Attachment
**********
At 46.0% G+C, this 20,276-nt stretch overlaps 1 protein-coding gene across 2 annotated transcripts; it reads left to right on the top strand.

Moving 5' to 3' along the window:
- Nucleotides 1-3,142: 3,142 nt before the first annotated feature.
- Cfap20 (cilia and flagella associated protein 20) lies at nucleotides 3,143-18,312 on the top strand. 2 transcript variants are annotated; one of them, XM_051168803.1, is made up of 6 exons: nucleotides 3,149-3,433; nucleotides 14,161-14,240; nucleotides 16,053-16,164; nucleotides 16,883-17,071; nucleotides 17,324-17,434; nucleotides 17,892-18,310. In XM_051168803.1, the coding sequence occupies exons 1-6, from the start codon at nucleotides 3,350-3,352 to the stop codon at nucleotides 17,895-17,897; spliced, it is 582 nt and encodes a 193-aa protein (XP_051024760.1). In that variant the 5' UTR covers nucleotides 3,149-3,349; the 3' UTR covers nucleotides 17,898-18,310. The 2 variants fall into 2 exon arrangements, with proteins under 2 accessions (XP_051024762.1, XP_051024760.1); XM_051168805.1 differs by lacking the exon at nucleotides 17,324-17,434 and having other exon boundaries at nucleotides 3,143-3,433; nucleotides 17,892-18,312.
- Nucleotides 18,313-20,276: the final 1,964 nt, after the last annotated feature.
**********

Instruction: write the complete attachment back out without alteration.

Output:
At 46.0% G+C, this 20,276-nt stretch overlaps 1 protein-coding gene across 2 annotated transcripts; it reads left to right on the top strand.

Moving 5' to 3' along the window:
- Nucleotides 1-3,142: 3,142 nt before the first annotated feature.
- Cfap20 (cilia and flagella associated protein 20) lies at nucleotides 3,143-18,312 on the top strand. 2 transcript variants are annotated; one of them, XM_051168803.1, is made up of 6 exons: nucleotides 3,149-3,433; nucleotides 14,161-14,240; nucleotides 16,053-16,164; nucleotides 16,883-17,071; nucleotides 17,324-17,434; nucleotides 17,892-18,310. In XM_051168803.1, the coding sequence occupies exons 1-6, from the start codon at nucleotides 3,350-3,352 to the stop codon at nucleotides 17,895-17,897; spliced, it is 582 nt and encodes a 193-aa protein (XP_051024760.1). In that variant the 5' UTR covers nucleotides 3,149-3,349; the 3' UTR covers nucleotides 17,898-18,310. The 2 variants fall into 2 exon arrangements, with proteins under 2 accessions (XP_051024762.1, XP_051024760.1); XM_051168805.1 differs by lacking the exon at nucleotides 17,324-17,434 and having other exon boundaries at nucleotides 3,143-3,433; nucleotides 17,892-18,312.
- Nucleotides 18,313-20,276: the final 1,964 nt, after the last annotated feature.